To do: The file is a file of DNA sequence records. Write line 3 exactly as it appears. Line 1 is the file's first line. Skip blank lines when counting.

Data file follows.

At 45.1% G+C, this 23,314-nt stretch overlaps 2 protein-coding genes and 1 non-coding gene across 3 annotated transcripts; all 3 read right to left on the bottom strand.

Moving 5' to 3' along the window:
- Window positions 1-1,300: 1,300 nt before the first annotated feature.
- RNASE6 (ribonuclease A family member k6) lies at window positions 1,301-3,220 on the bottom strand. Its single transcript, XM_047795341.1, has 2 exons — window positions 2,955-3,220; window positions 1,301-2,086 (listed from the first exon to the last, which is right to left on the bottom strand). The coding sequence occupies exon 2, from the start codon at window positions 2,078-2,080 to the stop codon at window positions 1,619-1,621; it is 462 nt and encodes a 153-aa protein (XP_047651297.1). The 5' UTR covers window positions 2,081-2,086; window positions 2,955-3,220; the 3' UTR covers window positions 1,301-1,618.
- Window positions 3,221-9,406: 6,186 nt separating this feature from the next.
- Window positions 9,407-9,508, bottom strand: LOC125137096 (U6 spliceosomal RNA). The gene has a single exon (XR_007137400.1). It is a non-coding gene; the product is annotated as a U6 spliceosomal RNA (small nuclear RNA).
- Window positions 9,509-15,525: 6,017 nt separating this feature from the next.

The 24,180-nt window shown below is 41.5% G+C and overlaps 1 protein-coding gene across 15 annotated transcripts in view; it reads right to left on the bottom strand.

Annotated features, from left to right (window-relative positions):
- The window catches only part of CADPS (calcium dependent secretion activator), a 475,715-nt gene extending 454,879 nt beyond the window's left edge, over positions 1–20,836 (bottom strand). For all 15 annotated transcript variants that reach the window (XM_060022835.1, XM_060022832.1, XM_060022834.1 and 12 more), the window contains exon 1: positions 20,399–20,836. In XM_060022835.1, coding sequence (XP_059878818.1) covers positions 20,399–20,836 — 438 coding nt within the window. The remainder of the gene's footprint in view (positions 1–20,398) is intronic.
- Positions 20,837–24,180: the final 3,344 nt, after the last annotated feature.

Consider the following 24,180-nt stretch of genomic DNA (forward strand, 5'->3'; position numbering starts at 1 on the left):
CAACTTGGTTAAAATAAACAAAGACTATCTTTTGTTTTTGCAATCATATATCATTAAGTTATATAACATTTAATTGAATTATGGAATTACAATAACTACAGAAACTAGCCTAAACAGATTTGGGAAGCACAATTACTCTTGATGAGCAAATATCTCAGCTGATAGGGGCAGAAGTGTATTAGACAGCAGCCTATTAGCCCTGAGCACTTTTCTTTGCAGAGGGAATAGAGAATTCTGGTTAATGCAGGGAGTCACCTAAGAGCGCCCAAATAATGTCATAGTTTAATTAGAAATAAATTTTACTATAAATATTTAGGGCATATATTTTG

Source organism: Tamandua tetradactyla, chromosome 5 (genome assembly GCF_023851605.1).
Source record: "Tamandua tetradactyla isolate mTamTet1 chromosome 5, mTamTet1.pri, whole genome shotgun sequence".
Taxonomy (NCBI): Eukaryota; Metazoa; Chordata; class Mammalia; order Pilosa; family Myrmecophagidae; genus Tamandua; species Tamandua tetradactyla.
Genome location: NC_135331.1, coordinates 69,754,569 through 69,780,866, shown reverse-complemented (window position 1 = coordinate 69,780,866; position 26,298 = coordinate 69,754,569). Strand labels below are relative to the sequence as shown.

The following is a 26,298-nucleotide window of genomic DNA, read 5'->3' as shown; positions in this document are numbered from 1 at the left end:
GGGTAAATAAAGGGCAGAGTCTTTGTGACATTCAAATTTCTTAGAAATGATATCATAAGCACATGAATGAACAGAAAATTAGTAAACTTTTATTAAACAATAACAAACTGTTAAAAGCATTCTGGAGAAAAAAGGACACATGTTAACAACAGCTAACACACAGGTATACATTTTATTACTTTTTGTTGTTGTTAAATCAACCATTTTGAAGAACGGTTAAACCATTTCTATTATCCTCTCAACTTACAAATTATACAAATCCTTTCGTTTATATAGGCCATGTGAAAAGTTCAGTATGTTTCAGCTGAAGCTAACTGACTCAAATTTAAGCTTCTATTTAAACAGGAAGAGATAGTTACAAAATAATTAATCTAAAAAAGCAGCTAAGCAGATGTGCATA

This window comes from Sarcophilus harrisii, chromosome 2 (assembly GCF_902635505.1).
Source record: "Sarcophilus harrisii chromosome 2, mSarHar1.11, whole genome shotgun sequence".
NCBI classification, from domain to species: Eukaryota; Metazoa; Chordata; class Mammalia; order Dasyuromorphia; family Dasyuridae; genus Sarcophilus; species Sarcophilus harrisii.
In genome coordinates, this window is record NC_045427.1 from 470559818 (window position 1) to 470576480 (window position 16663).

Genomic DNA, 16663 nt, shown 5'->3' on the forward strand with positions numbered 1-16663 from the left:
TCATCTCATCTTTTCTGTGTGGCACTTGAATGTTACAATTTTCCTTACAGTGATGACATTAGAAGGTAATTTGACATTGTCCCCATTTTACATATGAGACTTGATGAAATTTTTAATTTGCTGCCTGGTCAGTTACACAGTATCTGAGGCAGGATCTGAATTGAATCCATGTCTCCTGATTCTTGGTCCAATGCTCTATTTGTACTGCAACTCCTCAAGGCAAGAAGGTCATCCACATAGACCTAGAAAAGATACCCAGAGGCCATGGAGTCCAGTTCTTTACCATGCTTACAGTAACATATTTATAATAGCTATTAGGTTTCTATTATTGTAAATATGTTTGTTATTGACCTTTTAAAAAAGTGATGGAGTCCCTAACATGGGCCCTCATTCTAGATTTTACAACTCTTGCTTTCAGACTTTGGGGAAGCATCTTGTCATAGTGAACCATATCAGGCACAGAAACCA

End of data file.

- Window positions 1-1,300: 1,300 nt before the first annotated feature.